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Rosemary Clooney’s voice sparkles today as it has for the past 50 years. Starting her career with Tony Pastor’s big band and garnering wide popularity with her no-nonsense style, the singer has devoted her career to delivering a lyric’s message with just the right amount of expression. Similarly, the Count Basie Orchestra has a long record of swinging the melody along with powerful punctuation marks from the brass sections. Now under the leadership of Grover Mitchell, the band maintains the same sound set forth by Basie; the big band arrangements for this session were provided by Allyn Ferguson, Peter Matz, and pianist John Oddo.
Paring the big band down to piano, walking bass, rhythm guitar, and brushes and then punctuating with the band’s big sound, the ensemble offers standards such as "Willow Weep for Me," "In the Wee Small Hours of the Morning" and "Everything Happens to Me" behind Clooney’s articulate phrasing. For George Gershwin’s "I Got Rhythm," the singer provides a minute and a half from a scratchy 50-year old vocal demo with piano accompaniment to introduce the big band’s arrangement. Again in Basie band fashion, the transition evolves with sudden powerful bursts from the orchestra; fifty years zoom by in one fell swoop.
Like all of Dave Frishberg’s music, "I Want to be a Sideman" contains poignant lyrics guaranteed to bring a smile to your face. Brief solo spots by Scotty Barnhart and guest Gary Foster are colored by lyrics such as:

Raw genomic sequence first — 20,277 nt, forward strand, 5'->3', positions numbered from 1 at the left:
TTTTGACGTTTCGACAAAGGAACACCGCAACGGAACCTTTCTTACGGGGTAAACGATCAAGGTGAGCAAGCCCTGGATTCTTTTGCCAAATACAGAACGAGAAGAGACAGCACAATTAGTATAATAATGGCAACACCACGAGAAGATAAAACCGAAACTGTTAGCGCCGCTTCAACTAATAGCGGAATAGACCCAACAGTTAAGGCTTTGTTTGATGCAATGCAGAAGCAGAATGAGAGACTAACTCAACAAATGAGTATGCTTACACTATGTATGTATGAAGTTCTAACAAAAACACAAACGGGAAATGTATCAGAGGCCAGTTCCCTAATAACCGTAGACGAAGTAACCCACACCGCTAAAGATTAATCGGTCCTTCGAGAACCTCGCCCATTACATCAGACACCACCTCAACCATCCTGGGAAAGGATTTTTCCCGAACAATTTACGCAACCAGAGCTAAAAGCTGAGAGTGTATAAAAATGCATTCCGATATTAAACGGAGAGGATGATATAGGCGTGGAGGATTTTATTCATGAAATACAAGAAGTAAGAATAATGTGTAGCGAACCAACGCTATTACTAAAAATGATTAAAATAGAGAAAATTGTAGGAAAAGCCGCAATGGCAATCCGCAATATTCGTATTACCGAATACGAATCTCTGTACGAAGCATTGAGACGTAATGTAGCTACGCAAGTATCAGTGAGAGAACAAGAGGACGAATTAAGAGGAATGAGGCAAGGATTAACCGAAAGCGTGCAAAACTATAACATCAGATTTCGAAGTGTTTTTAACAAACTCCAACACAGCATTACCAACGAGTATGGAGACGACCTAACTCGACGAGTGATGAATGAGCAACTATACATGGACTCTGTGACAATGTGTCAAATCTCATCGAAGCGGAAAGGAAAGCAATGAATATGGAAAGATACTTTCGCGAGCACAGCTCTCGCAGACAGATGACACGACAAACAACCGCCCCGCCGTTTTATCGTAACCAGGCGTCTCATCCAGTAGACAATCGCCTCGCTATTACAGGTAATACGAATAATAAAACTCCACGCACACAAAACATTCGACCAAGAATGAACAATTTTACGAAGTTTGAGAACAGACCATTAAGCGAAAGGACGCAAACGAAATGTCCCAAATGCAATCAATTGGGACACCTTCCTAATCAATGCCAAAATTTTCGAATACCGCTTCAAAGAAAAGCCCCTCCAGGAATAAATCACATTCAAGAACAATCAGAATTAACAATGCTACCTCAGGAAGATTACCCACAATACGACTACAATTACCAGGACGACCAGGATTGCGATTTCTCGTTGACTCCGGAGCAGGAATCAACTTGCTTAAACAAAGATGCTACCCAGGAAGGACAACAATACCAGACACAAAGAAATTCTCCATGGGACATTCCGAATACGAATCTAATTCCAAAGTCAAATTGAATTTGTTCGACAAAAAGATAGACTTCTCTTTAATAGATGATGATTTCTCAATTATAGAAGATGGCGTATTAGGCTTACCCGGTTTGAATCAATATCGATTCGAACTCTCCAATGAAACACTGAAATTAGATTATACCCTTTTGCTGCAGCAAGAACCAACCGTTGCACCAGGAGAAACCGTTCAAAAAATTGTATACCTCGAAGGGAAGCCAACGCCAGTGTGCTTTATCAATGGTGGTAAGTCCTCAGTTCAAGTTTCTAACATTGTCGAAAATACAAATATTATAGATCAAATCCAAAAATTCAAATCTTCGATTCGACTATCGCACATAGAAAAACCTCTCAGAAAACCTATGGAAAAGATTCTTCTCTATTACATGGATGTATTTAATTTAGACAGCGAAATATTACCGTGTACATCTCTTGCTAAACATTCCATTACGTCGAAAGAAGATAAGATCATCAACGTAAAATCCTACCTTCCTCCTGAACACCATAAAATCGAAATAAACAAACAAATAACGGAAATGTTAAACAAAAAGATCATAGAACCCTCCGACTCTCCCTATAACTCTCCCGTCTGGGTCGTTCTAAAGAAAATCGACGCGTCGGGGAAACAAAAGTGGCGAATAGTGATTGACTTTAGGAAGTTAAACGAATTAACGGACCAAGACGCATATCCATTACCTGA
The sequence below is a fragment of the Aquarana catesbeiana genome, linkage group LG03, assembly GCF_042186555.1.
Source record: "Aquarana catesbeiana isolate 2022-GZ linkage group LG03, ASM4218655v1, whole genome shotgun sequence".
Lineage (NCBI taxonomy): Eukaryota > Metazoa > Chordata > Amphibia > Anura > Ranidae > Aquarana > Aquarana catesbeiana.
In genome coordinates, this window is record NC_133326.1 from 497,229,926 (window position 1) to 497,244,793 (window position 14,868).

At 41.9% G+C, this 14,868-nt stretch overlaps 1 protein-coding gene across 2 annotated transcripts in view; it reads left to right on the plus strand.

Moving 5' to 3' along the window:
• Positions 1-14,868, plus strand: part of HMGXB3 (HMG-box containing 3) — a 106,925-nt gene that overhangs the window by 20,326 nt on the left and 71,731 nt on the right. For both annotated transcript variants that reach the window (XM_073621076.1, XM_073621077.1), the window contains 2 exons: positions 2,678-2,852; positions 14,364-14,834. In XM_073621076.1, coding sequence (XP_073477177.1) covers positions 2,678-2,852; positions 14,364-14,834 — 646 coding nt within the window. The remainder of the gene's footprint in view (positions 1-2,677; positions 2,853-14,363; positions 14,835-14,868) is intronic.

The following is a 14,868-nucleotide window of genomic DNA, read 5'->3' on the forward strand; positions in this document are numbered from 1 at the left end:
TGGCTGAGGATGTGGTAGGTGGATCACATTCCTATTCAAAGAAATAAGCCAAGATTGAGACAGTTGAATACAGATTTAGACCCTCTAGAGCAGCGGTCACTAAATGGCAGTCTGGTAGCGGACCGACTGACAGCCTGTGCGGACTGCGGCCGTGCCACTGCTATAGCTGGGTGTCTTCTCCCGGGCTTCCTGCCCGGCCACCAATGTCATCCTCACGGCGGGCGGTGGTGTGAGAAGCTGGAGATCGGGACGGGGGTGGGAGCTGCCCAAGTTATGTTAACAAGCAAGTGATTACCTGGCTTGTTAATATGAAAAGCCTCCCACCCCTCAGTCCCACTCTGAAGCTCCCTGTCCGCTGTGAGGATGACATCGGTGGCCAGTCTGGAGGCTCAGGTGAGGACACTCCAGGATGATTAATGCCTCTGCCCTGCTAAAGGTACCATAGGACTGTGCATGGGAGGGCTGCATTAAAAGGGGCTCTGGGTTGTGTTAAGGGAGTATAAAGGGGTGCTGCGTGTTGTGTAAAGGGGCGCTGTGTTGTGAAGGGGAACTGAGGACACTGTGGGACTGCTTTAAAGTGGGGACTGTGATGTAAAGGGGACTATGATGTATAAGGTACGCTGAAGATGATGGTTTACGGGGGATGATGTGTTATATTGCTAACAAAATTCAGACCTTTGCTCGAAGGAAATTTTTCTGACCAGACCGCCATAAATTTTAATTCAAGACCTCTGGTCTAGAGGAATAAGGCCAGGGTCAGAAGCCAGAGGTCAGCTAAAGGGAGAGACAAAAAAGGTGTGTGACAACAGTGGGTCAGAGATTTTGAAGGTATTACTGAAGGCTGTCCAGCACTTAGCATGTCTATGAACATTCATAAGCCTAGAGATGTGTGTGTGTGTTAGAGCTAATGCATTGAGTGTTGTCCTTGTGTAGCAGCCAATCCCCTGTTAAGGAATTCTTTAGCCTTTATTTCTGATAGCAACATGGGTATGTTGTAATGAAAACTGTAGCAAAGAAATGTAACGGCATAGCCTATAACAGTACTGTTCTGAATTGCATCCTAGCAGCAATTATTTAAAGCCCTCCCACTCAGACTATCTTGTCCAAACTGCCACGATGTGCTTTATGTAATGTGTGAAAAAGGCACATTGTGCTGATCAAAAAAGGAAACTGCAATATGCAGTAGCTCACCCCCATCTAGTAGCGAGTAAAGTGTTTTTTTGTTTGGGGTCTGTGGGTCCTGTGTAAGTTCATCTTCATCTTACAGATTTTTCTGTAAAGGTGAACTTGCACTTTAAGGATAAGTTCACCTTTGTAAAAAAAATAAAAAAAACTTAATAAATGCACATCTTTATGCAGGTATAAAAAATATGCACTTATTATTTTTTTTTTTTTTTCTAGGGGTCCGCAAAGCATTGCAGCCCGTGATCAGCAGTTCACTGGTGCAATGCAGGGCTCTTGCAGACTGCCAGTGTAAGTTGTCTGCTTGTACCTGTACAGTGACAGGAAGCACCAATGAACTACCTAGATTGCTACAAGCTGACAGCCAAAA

"Now, I can cut whatever comes up, Fake and transpose, won’t make a fuss. I want to set the vibes and drums up, Sightread the shows, sleep on the bus."
"I want to sleep in afternoons. And let the leader call all the tunes. I want to be young. I want to have fun. I want to be a sideman."
The instrumental solo spots are brief, intended to provide punctuation and form. Even the addition of Barry Manilow on "How About You" serves merely to embellish an otherwise stellar session with singer and big band sharing their love of classic songs. Recommended.
Track Listing: Just In Time; Like Someone In Love; Willow Weep for Me; Lullaby of Broadway; Old Devil Moon; Everything Happens to Me; I Want to be a Sideman; In the Wee Small Hours of the Morning; How About You; The Man that Got Away; Seems Like Old Times; Guess I
Personnel: John Oddo- piano; James Leary- bass; Butch Miles- drums; Will Matthews- guitar; John Kelson- alto saxophone, flute; Kenny Hing- tenor saxophone, clarinet; Brad Leali- alto saxophone; Doug Miller- tenor saxophone, flute, clarinet; John O. Williams- baritone saxophone, bass clarinet; David Keim- trombone; Clarence Banks- trombone; William Hughes- bass trombone; Alvin Walker II- trombone; Michael Williams- trumpet; Scotty Barnhart- trumpet; Shawn Edmonds- trumpet; Bob Ojeda- trumpet; Terence Conley- piano on "Like Someone In Love," "Lullaby of Broadway," & "Gypsy in my Soul;" Gary Foster- tenor saxophone on "I Want to be a Sideman;" Barry Manilow- vocal on "How About You."
I love jazz because anything is possible; it has few rules and the best jazz breaks those ones. I prefer free improv because it doesn't really have any rules at all.
I was first exposed to jazz in my teens (in the late sixties).
The first jazz record I bought was Filles de Kilimanjaro by Miles Davis, shortly followed by Extrapolation by John McLaughlin.
My advice to new listeners is to listen as widely as possible and not to make snap judgments--stick with it.